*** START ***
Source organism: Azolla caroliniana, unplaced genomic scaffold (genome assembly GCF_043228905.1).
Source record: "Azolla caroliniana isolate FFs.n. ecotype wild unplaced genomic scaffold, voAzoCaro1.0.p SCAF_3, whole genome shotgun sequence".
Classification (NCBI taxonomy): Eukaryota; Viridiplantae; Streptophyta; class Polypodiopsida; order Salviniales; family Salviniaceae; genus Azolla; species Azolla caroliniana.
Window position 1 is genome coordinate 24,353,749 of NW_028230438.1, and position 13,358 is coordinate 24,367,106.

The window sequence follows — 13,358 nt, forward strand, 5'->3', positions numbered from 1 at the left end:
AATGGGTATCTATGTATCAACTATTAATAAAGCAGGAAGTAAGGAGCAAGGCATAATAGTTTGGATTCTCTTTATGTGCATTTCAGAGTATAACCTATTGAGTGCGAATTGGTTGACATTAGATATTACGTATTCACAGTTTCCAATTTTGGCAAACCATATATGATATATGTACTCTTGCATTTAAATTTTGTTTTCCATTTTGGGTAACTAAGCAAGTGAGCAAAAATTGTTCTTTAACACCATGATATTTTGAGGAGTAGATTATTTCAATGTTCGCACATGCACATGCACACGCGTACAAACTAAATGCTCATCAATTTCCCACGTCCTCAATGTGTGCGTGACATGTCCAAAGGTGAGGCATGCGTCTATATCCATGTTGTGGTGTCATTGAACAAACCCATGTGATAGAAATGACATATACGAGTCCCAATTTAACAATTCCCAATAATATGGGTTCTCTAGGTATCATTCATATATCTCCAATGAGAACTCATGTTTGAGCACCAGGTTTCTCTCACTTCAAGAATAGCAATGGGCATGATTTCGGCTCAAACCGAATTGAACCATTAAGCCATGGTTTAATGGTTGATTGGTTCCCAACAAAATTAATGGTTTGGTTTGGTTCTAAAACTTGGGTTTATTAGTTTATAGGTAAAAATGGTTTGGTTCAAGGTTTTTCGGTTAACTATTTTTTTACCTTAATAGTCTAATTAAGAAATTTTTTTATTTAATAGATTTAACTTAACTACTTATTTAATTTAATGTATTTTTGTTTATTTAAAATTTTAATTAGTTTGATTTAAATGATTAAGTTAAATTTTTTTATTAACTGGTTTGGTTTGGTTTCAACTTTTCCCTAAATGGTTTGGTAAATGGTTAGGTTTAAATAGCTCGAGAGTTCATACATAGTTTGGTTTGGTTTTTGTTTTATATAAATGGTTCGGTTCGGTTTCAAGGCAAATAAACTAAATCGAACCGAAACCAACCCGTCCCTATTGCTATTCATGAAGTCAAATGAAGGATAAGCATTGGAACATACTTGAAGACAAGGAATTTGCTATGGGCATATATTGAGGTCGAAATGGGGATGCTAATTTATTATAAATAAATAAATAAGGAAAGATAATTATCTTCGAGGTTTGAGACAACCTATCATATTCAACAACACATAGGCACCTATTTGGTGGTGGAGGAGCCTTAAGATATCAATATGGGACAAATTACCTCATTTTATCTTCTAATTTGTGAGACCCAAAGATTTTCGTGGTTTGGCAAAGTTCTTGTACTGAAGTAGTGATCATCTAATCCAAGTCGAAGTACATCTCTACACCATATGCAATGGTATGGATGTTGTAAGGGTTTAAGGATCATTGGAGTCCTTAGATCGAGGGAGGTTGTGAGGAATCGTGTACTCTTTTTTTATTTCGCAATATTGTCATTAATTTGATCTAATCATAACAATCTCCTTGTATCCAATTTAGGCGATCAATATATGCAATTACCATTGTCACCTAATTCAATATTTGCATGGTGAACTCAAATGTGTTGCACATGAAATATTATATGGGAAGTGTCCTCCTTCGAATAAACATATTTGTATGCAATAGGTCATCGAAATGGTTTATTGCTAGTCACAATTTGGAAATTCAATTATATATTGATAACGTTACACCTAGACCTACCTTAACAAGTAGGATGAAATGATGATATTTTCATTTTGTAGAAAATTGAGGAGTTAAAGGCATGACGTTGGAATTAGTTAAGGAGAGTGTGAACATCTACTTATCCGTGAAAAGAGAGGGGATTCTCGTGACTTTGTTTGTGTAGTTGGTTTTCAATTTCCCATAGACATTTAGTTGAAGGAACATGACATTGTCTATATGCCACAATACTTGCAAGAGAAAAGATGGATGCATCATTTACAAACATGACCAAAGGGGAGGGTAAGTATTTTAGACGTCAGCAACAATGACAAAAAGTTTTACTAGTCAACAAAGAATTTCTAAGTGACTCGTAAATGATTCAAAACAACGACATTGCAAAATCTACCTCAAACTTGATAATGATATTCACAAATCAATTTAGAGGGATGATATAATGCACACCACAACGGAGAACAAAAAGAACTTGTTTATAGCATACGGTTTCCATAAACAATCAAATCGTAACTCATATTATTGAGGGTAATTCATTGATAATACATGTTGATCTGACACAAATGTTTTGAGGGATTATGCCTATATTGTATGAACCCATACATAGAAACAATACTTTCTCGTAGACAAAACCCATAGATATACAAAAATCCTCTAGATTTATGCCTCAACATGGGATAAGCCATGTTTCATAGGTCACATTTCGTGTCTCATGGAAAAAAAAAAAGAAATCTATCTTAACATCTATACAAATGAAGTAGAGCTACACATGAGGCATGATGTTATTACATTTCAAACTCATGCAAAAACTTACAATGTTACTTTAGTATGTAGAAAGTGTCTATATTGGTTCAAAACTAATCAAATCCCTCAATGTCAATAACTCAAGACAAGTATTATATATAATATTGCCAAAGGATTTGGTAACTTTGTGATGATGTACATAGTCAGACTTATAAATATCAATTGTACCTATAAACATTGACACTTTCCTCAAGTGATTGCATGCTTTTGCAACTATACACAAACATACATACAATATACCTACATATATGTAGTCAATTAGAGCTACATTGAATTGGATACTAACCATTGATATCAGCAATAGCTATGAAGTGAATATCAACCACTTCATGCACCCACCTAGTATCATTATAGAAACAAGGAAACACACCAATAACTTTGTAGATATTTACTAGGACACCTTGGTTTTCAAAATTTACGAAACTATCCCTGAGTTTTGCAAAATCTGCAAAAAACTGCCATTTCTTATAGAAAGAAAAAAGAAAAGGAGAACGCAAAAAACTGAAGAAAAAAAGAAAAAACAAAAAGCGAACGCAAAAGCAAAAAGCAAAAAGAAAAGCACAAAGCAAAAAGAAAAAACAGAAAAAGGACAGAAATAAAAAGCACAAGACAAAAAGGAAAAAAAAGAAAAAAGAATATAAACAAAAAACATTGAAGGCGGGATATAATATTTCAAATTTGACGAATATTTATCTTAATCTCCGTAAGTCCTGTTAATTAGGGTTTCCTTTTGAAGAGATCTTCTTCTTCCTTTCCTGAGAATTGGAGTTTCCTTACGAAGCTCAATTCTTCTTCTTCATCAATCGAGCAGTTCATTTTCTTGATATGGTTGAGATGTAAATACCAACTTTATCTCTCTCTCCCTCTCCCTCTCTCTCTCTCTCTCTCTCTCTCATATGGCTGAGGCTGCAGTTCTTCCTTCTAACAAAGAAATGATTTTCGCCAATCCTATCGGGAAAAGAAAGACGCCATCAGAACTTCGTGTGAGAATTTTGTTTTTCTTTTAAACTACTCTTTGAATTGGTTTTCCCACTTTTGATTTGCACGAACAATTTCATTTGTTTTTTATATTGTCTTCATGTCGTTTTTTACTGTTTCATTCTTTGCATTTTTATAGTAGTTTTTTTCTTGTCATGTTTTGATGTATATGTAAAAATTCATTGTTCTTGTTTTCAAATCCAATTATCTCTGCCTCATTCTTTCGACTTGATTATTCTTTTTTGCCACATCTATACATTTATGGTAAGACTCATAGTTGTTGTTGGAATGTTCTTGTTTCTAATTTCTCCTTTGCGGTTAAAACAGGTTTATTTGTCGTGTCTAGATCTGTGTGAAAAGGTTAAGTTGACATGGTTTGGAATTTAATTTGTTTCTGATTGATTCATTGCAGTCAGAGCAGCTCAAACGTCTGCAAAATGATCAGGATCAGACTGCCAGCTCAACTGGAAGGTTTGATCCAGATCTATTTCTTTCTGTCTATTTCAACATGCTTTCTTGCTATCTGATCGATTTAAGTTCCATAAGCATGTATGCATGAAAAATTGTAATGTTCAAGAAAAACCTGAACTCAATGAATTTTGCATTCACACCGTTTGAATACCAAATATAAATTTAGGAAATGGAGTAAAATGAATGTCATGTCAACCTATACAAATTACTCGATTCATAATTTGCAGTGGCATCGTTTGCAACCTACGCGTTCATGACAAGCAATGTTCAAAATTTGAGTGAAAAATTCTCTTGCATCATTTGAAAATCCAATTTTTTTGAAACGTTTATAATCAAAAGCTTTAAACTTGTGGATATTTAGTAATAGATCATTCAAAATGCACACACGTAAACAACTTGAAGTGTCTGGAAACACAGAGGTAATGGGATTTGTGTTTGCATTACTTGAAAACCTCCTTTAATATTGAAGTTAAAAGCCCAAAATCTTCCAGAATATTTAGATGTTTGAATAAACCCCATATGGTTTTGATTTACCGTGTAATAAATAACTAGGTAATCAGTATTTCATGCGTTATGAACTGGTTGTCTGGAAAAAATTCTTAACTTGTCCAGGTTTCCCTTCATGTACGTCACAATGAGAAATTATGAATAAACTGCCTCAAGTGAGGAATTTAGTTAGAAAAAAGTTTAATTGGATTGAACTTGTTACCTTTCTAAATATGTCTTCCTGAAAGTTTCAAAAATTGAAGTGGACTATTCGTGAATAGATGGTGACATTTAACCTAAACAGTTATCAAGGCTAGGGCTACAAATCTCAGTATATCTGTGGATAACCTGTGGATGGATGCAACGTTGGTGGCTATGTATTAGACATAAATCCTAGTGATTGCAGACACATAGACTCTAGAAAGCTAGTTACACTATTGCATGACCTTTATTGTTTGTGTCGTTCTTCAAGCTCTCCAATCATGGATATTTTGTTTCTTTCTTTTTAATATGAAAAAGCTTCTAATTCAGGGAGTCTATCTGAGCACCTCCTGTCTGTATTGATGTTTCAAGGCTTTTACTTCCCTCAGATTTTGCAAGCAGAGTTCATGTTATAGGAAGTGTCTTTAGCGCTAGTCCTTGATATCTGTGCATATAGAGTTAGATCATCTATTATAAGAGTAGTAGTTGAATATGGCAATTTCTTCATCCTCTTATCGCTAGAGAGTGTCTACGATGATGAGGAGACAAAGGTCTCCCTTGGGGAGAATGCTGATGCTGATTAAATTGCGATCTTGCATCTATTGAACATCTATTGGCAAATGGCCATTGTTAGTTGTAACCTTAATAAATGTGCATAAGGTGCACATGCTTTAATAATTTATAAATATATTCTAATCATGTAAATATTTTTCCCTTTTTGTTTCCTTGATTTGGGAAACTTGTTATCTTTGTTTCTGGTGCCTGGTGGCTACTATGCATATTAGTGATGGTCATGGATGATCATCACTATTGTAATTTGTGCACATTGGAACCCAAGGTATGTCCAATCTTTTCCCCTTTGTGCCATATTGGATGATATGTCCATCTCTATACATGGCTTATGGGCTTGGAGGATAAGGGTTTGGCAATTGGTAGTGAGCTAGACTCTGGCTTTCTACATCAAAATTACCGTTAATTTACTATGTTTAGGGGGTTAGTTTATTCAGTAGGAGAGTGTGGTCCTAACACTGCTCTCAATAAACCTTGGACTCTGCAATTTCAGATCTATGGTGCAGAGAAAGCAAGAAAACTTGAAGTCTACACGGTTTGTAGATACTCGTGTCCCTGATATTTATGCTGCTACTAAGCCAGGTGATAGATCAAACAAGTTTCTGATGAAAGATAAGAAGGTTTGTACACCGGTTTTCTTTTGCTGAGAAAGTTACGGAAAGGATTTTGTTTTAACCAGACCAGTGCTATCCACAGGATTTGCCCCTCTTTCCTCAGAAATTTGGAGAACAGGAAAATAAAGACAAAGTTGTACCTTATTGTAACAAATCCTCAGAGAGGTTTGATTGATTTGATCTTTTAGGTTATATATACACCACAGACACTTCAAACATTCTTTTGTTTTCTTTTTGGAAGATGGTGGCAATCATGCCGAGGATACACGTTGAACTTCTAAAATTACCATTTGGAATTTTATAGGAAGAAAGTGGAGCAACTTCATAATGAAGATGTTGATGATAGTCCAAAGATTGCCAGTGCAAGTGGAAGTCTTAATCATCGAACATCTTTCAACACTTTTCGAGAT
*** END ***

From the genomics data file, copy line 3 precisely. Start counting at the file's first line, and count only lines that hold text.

Classification (NCBI taxonomy): Eukaryota; Viridiplantae; Streptophyta; class Polypodiopsida; order Salviniales; family Salviniaceae; genus Azolla; species Azolla caroliniana.